New Orleans Jazz and Heritage Festival, Day Three
Honey Island Swamp Band -photo by Jeffrey Dupuis
New Orleans Jazzfest, Sunday, day 3, 11am. Walking in for the last day of the first weekend, the strains of “Will This Circle Be Unbroken” were streaming from the gospel tent. A perfect start to any Jazz Fest day.
Ah, the beauty of Jazz Fest. Without a plan, within 45 minutes and only halfway into the fairgrounds we caught the stripped down busking blues of the Washboard Chaz Trio, then came New Orleans brass with the Free Agents Brass Band, then I had a quick dance at Acura Stage to the Latin beat of Fredy Omar Con Su Banda, all accompanied by a Jazz Fest first, the locally brewed Abita Amber, its first time on sale at the fest.
The plan for the day was set but there weren’t any “musts” early in the day until new local favorite, Honey Island Swamp Band at 2:00, so I actually took advantage of the in and out privileges that come with my Brass Pass (thank you WWOZ) and snuck out to the nearby festgoers hangout bar, Liuzza’s for a bloody mary. Back inside, I caught the Glen David Andrews interview in the Grandstand, one of the cooler things about Jazz Fest – the cool air conditioned interior of the building, where you can sit down and listen to musicians being interviewed, and always come away having learned something. Andrews demonstrated the New Orleans way of passing on the tradition by bringing up a NOCAA clarinetist and they played a few standards together. This was a theme right in line with his non-profit Trumpets Not Guns which provides instruments to local kids offering music as an alternative to violence.
He also spoke passionately about what New Orleans needs to be able to move beyond Katrina and stop the continual rehash and blame. He worries about the loss of the true New Orleans, remembering what is was like to hear strains of music as he walked out his door from multiple churches, bars, and funeral homes, their music all blending to create the music of his Treme neighborhood. It is clear that gentrification is close at hand but he declares “I don’t want to come out of my house and see it as quiet as Metarie” (a mostly white New Orleans suburb).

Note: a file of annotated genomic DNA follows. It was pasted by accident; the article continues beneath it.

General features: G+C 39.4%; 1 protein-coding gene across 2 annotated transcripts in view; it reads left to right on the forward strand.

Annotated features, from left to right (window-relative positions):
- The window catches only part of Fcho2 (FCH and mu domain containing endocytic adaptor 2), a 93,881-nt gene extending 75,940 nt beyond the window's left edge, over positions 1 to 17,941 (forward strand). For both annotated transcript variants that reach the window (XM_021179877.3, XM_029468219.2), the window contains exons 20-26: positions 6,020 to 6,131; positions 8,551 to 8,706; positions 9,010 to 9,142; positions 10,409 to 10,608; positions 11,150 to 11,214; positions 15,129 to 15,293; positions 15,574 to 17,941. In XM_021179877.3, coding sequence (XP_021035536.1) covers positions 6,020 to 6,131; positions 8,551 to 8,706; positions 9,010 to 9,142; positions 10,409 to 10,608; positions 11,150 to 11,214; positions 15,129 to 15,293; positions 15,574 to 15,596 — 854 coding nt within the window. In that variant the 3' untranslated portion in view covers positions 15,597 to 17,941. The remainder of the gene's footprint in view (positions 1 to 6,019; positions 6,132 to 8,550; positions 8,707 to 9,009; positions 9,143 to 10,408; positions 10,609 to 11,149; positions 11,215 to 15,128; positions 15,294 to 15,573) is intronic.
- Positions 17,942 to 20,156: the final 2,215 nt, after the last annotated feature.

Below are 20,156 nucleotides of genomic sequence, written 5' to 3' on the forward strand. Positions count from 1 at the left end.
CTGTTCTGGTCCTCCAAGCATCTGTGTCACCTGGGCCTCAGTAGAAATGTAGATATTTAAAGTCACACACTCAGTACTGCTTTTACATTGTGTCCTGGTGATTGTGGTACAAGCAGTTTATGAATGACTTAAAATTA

Being Sunday, the Gospel Tent had a strong lineup starting with Jo Cool Davis, a testament to faith and perseverance, singing from his wheel chair. Davis was joined by the legendary James “Sugarboy” Crawford, a graceful addition to the set.
Next I stopped by the soul-sucking blues tent to listen to Anders Osborne, John Fohl, and Johnny Sansone. The ushers immediately told us to find a seat though there were plenty of empty seats, they were apparently saved for some absent friend in the adjoining seat. After asking a few seat savers if we could occupy the saved seats until their people returned, our offer was finally accepted. I hate to rant on this, but the Karma in that tent is horrendous. I saw people cutting others off for any seat that became available – for those of you who have never been to Jazz Fest; such selfish actions are rare here. The Osborne/Fohl/Sansone trio was fine – even very good, but it couldn’t overcome the mean spirit pervading the audience, I found myself reminiscing about the good old days when the blues stage was outside and people danced unfettered to the blues in the sun.
I needed to rinse the residue of selfishness off, and what better way than with return to the Gospel tent and Betty Winn & One A-Chord. Her singing along with the rest of her group helped amplify the love in the gospel tent and after a few songs I was all happy again, ready to move on to the Jazz and Heritage stage for the Storyville Stompers Brass band. When I first started coming to New Orleans, I spent most of my time listening to Brass Bands like Rebirth (when Kermit Ruffins was with them) and the Dirty Dozen – it is a sound that is so uniquely New Orleans – it is like being hit by a wall of sound, funk and energy. This year, I find I’m seeking Brass Bands out again, and the Stompers didn’t disappoint.
Next I made a beeline for one of my new favorite bands – the Honey Island Swamp band. I have a hard time describing them, but try throwing southern rock, country, blues and funk into a bowl and add a dash of Zydeco and you might get an idea. I stayed for the whole set and was thrilled that the crowd was large, yet somehow I was able to get a spot up front and still make it back and forth to the beer vendor, where there were no lines either. I loved the whole set but “Josephine,” “Wishing Well,” and “Till The Money’s Gone” stood out for me.
That gave me just enough time to catch the Zion Harmonizers give tribute to their founder, recently passed Sherman Washington. A colored cut-out image of Washington now floats above the stage in tribute.